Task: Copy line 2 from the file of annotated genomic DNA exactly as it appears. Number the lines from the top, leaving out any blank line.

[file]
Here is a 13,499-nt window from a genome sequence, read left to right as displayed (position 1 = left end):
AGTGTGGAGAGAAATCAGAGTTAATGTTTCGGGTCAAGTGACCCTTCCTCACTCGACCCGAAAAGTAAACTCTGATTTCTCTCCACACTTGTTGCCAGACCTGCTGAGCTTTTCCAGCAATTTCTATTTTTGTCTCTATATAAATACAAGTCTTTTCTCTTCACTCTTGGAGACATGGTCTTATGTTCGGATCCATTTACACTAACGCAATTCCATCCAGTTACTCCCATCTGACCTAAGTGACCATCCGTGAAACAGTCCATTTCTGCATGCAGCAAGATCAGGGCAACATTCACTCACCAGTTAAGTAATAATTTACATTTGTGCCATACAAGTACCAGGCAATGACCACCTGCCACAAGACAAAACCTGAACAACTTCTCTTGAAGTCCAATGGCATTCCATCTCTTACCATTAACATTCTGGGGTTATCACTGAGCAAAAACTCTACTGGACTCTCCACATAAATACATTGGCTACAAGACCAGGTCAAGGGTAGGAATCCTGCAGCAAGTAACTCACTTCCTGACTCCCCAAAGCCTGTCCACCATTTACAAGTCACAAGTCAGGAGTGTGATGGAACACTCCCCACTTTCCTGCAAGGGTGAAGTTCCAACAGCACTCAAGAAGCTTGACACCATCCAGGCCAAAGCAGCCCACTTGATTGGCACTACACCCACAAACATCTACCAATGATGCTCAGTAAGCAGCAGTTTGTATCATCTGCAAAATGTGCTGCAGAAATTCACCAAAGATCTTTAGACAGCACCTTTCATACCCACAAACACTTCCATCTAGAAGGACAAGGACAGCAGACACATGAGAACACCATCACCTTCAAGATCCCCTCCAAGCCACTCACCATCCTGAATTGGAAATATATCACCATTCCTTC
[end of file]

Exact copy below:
AGTGTGGAGAGAAATCAGAGTTAATGTTTCGGGTCAAGTGACCCTTCCTCACTCGACCCGAAAAGTAAACTCTGATTTCTCTCCACACTTGTTGCCAGACCTGCTGAGCTTTTCCAGCAATTTCTATTTTTGTCTCTATATAAATACAAGTCTTTTCTCTTCACTCTTGGAGACATGGTCTTATGTTCGGATCCATTTACACTAACGCAATTCCATCCAGTTACTCCCATCTGACCTAAGTGACCATCCGTGAAACAGTCCATTTCTGCATGCAGCAAGATCAGGGCAACATTCACTCACCAGTTAAGTAATAATTTACATTTGTGCCATACAAGTACCAGGCAATGACCACCTGCCACAAGACAAAACCTGAACAACTTCTCTTGAAGTCCAATGGCATTCCATCTCTTACCATTAACATTCTGGGGTTATCACTGAGCAAAAACTCTACTGGACTCTCCACATAAATACATTGGCTACAAGACCAGGTCAAGGGTAGGAATCCTGCAGCAAGTAACTCACTTCCTGACTCCCCAAAGCCTGTCCACCATTTACAAGTCACAAGTCAGGAGTGTGATGGAACACTCCCCACTTTCCTGCAAGGGTGAAGTTCCAACAGCACTCAAGAAGCTTGACACCATCCAGGCCAAAGCAGCCCACTTGATTGGCACTACACCCACAAACATCTACCAATGATGCTCAGTAAGCAGCAGTTTGTATCATCTGCAAAATGTGCTGCAGAAATTCACCAAAGATCTTTAGACAGCACCTTTCATACCCACAAACACTTCCATCTAGAAGGACAAGGACAGCAGACACATGAGAACACCATCACCTTCAAGATCCCCTCCAAGCCACTCACCATCCTGAATTGGAAATATATCACCATTCCTTC